In April, 1945, Elie Wiesel was liberated from the Buchenwald concentration camp after struggling with hunger, beatings, losing his entire family, and narrowly escaping death himself. He at first remained silent about his experiences, because it was too hard to relive them. However, eventually he spoke up, knowing it was his duty not to let the world forget the tragedies resulting from their silence. He wrote Night, a memoir of his and his family’s experience, and began using his freedom to spread the word about what had happened and hopefully prevent it from happening again. In 1999, he was invited to speak at the Millennium Lectures, in front of the president, first lady, and other important governmental figures,. In his speech, “The Perils of Indifference”, he uses rhetoric devices to get emotional responses and to connect with the audience. He wants to create awareness of the dangers of indifference and show how there needs to be change. His speech eloquently calls out the government for their lack of response during the Holocaust, and warns against continued disregard for the struggles of others. He sees indifference as being the ally of the enemy, and without compassion there is no hope for the victims.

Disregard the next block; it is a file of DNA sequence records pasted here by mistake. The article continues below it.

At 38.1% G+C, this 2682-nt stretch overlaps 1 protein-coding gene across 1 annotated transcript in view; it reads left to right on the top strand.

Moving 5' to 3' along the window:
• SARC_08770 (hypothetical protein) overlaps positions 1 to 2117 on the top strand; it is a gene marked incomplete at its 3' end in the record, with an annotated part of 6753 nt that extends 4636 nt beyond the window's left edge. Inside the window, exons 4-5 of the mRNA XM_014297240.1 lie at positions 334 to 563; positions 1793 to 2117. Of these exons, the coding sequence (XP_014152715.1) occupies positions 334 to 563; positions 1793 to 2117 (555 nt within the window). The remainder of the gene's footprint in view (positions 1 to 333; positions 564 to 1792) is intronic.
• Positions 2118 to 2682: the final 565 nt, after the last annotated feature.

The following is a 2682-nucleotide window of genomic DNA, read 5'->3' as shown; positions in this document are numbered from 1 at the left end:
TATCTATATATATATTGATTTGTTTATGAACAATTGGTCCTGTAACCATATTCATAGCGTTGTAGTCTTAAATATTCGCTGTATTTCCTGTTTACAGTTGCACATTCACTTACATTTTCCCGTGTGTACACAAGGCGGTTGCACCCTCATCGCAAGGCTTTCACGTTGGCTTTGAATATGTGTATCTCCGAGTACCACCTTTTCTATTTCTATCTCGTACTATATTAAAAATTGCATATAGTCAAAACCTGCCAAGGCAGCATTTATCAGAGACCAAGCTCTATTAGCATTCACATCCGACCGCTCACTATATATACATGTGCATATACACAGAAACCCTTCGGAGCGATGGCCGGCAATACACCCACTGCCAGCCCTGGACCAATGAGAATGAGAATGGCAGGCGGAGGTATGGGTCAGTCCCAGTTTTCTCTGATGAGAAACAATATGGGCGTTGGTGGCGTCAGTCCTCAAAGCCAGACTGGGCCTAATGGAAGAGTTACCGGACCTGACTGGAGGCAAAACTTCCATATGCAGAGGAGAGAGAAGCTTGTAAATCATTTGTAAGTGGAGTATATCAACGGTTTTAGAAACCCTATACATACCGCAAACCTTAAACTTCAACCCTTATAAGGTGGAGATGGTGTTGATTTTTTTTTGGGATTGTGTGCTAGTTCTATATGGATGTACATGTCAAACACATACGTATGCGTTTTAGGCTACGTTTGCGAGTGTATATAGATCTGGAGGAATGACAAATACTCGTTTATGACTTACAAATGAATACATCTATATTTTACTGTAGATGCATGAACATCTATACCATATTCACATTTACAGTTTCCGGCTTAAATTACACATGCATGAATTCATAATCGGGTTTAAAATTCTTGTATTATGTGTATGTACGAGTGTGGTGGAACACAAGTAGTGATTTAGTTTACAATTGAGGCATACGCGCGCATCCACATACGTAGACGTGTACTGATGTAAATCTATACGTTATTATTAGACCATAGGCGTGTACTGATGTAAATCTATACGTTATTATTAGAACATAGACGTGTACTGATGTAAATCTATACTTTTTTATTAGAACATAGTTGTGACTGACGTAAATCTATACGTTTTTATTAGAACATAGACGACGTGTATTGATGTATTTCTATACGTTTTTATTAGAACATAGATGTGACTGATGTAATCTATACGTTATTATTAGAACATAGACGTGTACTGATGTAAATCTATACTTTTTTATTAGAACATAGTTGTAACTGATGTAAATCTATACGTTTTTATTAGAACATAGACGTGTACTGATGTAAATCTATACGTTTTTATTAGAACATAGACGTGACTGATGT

Throughout the speech, Wiesel utilizes a wide range of tones and uses strategic pauses so the audience experiences no difficulties in understanding the struggle he went through. He uses a wide range of well-placed emotions to help in making his point, as well as helping them feel how he felt during his struggles. Furthermore, Wiesel pauses to allow his words to sink in, which creates tension and suspense that stress the importance of what he is saying. While he recounts the story of the boy being...
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...ens on the consequences of apathy towards those who need help, and inspires hope for a better future. He wants to inspire better choices for the future presidents, and he uses a combination of logic, ethos and pathos to make his speech more effective. Wiesel sees indifference as more dangerous than any other emotion, as it both lessens a person’s humanity and distances them from their fellow people. He shows his audience how he feels through the emotions he uses when presenting his ideas, as well as painting them a picture of a young Elie Wiesel, struggling through the terrors of the Holocaust without any family, hoping only for rescue. He effectively makes his point about the dangers that come when people do not care for each other, and simultaneously calls the people to action, inspiring them to change the way America will respond to such situations in the future.
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